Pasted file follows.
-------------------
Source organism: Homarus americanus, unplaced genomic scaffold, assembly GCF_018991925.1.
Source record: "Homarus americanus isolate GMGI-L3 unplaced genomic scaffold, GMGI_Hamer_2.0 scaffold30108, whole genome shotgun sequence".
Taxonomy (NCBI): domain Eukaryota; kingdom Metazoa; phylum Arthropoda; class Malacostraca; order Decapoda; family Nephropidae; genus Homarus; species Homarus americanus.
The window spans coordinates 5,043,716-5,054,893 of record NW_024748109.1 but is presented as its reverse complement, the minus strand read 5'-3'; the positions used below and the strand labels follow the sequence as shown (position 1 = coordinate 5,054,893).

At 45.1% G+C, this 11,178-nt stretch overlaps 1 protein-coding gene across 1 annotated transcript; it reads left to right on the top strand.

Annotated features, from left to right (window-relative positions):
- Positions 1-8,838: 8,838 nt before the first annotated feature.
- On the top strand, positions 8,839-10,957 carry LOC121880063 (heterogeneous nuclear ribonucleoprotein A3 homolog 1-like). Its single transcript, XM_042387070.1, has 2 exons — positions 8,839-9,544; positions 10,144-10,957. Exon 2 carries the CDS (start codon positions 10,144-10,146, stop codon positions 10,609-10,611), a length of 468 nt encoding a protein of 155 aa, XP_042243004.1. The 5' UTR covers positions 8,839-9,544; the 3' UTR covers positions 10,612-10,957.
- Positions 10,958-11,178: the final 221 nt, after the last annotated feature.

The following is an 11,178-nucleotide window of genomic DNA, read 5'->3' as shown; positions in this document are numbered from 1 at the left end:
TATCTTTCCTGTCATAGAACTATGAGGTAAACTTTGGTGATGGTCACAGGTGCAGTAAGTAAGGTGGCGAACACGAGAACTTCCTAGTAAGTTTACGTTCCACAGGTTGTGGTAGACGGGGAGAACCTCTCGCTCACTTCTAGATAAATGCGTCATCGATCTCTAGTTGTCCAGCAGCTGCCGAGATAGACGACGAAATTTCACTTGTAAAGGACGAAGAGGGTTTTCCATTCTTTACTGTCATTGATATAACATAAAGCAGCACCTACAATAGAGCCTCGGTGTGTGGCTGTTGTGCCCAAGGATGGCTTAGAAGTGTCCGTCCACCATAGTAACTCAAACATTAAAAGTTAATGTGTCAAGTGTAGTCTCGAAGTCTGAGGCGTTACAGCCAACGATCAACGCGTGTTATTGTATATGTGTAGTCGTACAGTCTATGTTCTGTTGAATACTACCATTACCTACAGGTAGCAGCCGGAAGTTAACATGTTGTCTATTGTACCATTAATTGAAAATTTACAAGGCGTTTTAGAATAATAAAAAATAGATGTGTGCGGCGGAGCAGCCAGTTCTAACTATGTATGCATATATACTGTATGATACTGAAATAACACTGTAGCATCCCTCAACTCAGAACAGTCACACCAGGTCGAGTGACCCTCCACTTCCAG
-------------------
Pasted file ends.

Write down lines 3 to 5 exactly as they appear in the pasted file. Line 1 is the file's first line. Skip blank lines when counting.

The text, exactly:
Taxonomy (NCBI): domain Eukaryota; kingdom Metazoa; phylum Arthropoda; class Malacostraca; order Decapoda; family Nephropidae; genus Homarus; species Homarus americanus.
The window spans coordinates 5,043,716-5,054,893 of record NW_024748109.1 but is presented as its reverse complement, the minus strand read 5'-3'; the positions used below and the strand labels follow the sequence as shown (position 1 = coordinate 5,054,893).

At 45.1% G+C, this 11,178-nt stretch overlaps 1 protein-coding gene across 1 annotated transcript; it reads left to right on the top strand.